- Business Solutions
It seems like nothing exciting happens in January. The holidays are over, your waistline is recovering, and the lousy weather across much of the US means lots of time spent indoors. Likewise, many solar installations are also put on hold until the ground thaws, or at least until the snow melts. Although January is kind of boring, we’ve managed to scrape together some of the best solar updates and news of early 2018. Read below to learn more.
About Half of New US Power Came From Renewables
According to the US Energy Information Administration, half of all new power in the US came from renewables, including wind, solar, and geothermal power systems. Between March and May of 2017, renewable power generation topped that of nuclear power generation, a first in 33 years. In 2017, coal production increased by 6%, likely due to export demands, but it expected to fall by up to 2% in 2018. The domestic (US) use of coal actually decreased by 2% last year, at least in part due the use of more renewable energy, as well as the retiring of coal-fired plants. We think 2018 is going to be a great year for renewables.
New Mexico Co-Op Signs a Record Low Contract for Solar Distribution
In New Mexico, a new solar plant (Carrizozo) is under construction that will sell its output power at 4.5 cents per kilowatt-hour. This appears to be the lowest reported contract for distributed power in the US. This project will be part of the Otero County Electric Cooperative, and is expected to go into operation in 2018. This new project isn’t the only one that OCEC has in operation; it has an already existing 76 kilowatt array that was built in 2014 that was later expanded to 150 kilowatts. This project is expected to bring in $550k in property tax revenue over its lifetime and will employ many locals. This new project is only one of many that are likely to be built throughout rural New Mexico in the coming years.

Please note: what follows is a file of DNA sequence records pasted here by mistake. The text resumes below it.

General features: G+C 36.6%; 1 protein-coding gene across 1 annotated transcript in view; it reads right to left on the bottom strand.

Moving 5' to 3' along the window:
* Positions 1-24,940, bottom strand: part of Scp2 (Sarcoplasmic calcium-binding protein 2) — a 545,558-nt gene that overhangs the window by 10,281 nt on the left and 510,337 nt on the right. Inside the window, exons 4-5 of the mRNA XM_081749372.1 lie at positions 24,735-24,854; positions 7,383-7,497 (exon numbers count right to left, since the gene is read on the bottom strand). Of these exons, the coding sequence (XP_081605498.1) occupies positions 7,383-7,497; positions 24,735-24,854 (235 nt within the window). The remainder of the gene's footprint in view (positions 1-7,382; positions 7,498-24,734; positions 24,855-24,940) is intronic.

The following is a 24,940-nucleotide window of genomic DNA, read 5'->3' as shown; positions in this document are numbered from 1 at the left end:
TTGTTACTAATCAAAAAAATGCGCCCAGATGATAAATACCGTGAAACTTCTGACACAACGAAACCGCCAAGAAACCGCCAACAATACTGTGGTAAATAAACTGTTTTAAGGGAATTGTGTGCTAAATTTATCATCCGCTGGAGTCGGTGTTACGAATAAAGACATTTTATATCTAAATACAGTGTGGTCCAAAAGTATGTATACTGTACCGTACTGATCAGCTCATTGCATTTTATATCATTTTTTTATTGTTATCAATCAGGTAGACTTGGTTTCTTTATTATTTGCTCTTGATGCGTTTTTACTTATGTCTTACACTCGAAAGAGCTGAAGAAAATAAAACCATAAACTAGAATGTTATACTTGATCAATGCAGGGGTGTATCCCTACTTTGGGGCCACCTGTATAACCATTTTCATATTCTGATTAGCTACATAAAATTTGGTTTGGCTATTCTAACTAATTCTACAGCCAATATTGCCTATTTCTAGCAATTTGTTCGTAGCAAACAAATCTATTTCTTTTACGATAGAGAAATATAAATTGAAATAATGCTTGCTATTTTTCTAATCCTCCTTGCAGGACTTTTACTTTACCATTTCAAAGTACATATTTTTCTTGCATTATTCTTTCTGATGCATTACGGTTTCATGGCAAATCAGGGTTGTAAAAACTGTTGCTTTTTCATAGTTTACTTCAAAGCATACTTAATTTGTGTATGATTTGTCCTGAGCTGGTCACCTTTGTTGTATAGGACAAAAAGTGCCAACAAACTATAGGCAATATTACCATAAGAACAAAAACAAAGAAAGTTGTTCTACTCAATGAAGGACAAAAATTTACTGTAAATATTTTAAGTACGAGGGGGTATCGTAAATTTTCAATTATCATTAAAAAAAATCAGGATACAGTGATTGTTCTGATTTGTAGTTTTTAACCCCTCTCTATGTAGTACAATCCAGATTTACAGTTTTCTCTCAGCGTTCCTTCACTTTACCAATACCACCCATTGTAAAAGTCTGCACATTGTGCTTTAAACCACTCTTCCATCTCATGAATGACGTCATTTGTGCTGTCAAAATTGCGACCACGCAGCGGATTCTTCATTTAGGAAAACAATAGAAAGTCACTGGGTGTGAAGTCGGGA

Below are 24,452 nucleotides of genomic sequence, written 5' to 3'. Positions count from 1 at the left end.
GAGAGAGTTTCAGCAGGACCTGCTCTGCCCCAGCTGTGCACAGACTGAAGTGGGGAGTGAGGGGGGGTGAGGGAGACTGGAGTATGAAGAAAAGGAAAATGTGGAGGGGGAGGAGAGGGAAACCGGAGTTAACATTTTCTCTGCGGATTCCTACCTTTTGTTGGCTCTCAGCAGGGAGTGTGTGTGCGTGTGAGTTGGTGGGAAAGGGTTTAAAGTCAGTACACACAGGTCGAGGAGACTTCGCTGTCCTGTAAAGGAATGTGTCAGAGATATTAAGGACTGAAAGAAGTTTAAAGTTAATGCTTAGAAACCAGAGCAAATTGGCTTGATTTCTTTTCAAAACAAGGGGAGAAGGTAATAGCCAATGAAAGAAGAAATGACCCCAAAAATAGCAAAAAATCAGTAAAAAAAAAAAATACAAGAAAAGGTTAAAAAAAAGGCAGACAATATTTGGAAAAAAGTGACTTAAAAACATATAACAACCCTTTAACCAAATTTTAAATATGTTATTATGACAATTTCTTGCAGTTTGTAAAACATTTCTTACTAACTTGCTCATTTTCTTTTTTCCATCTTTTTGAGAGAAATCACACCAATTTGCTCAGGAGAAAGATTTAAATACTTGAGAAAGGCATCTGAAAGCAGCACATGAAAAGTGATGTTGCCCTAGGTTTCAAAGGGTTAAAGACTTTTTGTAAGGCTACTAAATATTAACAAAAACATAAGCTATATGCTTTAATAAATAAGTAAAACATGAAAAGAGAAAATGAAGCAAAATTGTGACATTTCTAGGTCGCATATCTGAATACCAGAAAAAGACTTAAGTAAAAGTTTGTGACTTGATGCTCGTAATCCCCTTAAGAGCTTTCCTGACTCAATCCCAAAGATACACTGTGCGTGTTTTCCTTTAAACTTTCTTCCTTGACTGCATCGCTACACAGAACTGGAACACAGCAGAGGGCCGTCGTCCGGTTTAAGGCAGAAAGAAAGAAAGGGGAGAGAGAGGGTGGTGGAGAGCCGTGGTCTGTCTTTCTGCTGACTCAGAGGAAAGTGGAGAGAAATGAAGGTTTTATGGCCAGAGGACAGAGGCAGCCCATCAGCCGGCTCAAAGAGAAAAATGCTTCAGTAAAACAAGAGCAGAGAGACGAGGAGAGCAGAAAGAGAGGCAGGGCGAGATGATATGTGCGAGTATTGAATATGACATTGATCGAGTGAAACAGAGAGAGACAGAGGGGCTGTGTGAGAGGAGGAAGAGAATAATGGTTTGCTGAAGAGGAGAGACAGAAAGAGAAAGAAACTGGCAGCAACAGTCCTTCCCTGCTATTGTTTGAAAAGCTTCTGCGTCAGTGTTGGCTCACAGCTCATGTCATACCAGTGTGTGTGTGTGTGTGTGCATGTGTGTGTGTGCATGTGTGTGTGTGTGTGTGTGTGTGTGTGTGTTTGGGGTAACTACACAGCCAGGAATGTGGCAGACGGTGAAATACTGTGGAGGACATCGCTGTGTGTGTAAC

Minnesota Expects to See Strong Solar Growth Next Year
Minnesota isn’t exactly the kind of place you think of in terms of sunshine and warmth. However, the solar industry is just starting to heat up there. Last year, the state added enough solar panels to power about 53,000 homes, which is really the equivalent to a large city. The Minnesota Department of Commerce boasts that the state has an overall capacity of 700 megawatts. The solar plants are being installed with the hopes of reducing greenhouse gas emissions. In fact, the state hopes that enough solar will be installed by 2025 to reduce emissions by 30% from 2005 levels. We think that’s a pretty nice goal.
The US Federal Government Faces Two Major Deadlines this January
January 2018 may be a pretty gloomy month for the solar industry, but we’re not sure just yet. An independent appointed agency must determine whether to accept the Trump Administration’s proposal which is designed to boost coal and nuclear power plants. This proposal would reward power facilities that are capable of storing 90 days worth fuel supplies on-hand. As a practical matter, these are mostly coal and nuclear plants.
The second deadline involves Trump deciding whether to impose tariffs on rival nations, which the solar industry largely objects to. The Solar Energy Industry Administration is concerned about both deadlines, the decisions, and the impact it will ultimately have on the US solar industry. The International Trade Commission has already voted to support tariffs designed to protect US solar manufacturers. The Trade Commission’s support will ultimately give Trump the opportunity to impose tariffs on China and other solar exporters. We’ll stay tuned to see what happens.
The Energy Department has also released the results of a contested study which examined whether the traditional power grid could withstand the closure of coal and nuclear plants, and instead rely on renewable plants such as solar. The main concern is that solar plants may not be able to supply power during peak times, especially after the sun has gone down. To date, the switching of coal and nuclear plants to solar has not created any significant negative impact on power generation.